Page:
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Align expectations for project success

According to Joe Zembas, Director of Engineering & Technical Services for The J.M. Smucker Company, the success or failure of any new packaging operation project hinges on how clearly expectations are defined upfront by all stakeholders.

Joe Zembas, Director of Engineering & Technical Services, The J.M. Smucker Co.
Joe Zembas, Director of Engineering & Technical Services, The J.M. Smucker Co.

Packaging World:
What are your primary responsibilities at The J.M. Smucker Company?

Joe Zembas:
For the Consumer Foods portion of our Company, my team owns capital management, project execution, and the qualification of new ingredients and materials.

When embarking upon a new packaging machinery project, how important is it for all stakeholders to clarify and agree upon expectations upfront?

One requirement we have in order to begin begin a new packaging machinery project is the creation of a project charter, which defines what the project is and what it is not. That may sound very basic, but it’s amusing to get all the stakeholders in a room to agree on the charter, and see how many refinements, etc. that come out of a detailed review of the project charter. A key part of our process is to define what key metric (Cost, Schedule, or Performance) is the priority. You get to choose which one of these the project is to Maximize, which to Constrain, and which to Accept. A project where all the key stakeholders support a clear charter with defined priorities is much more likely to be seen as successful, than one that doesn’t have those basic expectations defined upfront.

What areas need to be addressed with suppliers?
With equipment suppliers, we use Request for Quotes (RFPs), Purchase Orders (POs), Performance Specifications, and other vehicles to communicate our expectations. If all key stakeholders are aligned to the items noted in these documents, the project is much more likely to be viewed as successful. These key stakeholders have to possess the technical skills to provide the design and performance input. They are usually your lead operators, maintenance personnel, engineers, and/or first line managers. The two key categories in these documents are the design as well as the performance, and it needs to cover both areas adequately.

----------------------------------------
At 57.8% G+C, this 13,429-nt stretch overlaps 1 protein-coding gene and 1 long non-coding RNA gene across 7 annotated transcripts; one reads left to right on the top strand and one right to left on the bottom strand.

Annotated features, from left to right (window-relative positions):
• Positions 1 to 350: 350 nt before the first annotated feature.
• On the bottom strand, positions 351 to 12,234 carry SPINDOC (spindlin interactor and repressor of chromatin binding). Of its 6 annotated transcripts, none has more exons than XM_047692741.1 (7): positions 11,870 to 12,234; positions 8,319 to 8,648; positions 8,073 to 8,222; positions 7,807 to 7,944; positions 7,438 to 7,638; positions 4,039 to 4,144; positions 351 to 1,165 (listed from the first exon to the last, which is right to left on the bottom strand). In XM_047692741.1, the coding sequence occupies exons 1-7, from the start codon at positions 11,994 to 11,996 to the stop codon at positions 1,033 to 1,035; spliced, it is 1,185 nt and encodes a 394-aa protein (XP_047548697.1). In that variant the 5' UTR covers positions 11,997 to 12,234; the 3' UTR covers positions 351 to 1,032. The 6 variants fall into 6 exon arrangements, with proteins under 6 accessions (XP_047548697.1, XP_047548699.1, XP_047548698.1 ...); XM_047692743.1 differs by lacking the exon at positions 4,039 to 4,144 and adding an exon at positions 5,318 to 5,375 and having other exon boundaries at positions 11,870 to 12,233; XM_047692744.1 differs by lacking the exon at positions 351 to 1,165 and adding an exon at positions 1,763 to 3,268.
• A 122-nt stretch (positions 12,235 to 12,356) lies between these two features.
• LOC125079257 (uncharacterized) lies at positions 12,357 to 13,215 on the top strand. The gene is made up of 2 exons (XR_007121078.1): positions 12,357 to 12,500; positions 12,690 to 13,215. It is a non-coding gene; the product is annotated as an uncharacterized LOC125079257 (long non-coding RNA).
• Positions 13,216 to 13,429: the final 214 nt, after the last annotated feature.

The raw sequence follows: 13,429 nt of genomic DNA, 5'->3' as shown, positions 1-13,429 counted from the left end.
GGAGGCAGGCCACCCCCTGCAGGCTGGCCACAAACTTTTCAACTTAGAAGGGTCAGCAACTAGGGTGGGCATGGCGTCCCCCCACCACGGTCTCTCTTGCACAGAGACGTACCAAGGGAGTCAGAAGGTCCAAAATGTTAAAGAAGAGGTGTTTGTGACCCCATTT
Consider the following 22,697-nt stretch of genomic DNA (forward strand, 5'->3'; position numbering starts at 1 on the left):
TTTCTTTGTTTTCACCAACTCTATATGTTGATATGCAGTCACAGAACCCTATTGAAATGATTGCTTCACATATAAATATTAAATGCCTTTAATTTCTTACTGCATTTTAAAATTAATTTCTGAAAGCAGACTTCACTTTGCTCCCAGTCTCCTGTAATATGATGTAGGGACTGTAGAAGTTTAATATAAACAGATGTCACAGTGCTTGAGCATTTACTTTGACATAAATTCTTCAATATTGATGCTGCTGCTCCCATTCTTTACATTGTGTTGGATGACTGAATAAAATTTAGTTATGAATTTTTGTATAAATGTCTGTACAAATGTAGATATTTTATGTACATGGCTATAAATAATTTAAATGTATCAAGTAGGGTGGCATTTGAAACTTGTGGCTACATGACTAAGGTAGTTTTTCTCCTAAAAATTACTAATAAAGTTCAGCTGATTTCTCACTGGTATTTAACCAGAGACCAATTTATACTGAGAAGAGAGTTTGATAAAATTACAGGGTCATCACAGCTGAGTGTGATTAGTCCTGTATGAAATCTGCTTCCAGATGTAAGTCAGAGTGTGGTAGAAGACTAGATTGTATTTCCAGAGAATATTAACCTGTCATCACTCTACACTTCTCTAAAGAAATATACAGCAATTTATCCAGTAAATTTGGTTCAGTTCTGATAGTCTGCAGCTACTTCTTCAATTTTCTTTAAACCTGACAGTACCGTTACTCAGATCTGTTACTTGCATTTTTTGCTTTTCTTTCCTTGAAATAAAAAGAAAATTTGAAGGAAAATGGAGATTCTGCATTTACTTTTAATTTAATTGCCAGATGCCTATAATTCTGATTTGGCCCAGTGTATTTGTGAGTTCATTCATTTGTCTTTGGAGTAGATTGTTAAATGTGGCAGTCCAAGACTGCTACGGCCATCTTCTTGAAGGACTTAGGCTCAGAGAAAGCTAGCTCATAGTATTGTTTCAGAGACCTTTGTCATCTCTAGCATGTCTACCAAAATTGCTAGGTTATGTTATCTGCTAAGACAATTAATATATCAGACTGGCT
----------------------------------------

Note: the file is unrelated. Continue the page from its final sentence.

With employees?
My mantra is, “You are much more likely to have your expectations met, when you tell people what those expectations are.” I like to spend most of my time with my direct reports to define the work, and what success looks like. Hire good people, clearly define what success looks like, then get out of their way and let them do the work.

With managers?
Hopefully, you work for someone who treats you the way I like to treat employees. If not, you can manage that from below in your performance discussions.

Are there other stakeholders that need to be involved in the process?
There are a lot of different stakeholders that need to be involved throughout a successful project, although their level of involvement will vary. In the chartering phase, the key stakeholders setting direction will include more management, marketing, finance, and R&D resources. In the execution phase, it will include more operations and engineering resources. But all need to be actively involved throughout the entire project, even though their level of involvement will be much different at different phases of the project.

How do you ensure that all parties understand and agree to the project charter?
I chuckle, because I’m often challenged with, “Do we really need a charter for this? Everybody knows what we’re doing this time… .” Then you put something on paper and get them in a room with the expectation that they sign the bottom when the charter is agreed upon, and people have all kinds of varying thoughts and input. So to ensure alignment, we write a draft charter, define the project sponsors and key stakeholders, send them a copy, and then get us all in a room to align on the clarifications, revisions, etc. before signing off on the final version.

What, if any, consequences should there be for failure to meet these expectations?
I’d say that the more important question is: Why weren’t the expectations met? For example, right now we’re behind schedule on a project due to the wet weather that we’ve had in the area for the past month, thus, there aren’t any consequences. On another recent project, we had a supplier who simply didn’t designate the resources necessary to make our order on time. In that case, consequences were much more appropriate.

Can you provide any examples from your own experience where expectations were not verbalized at the outset of a project, and problems ensued?
Although we push our organization to do what I’ve described, unfortunately there are a few examples where we didn’t put forth the rigor needed, and it’s come back on us. Thankfully though, those instances are rare.

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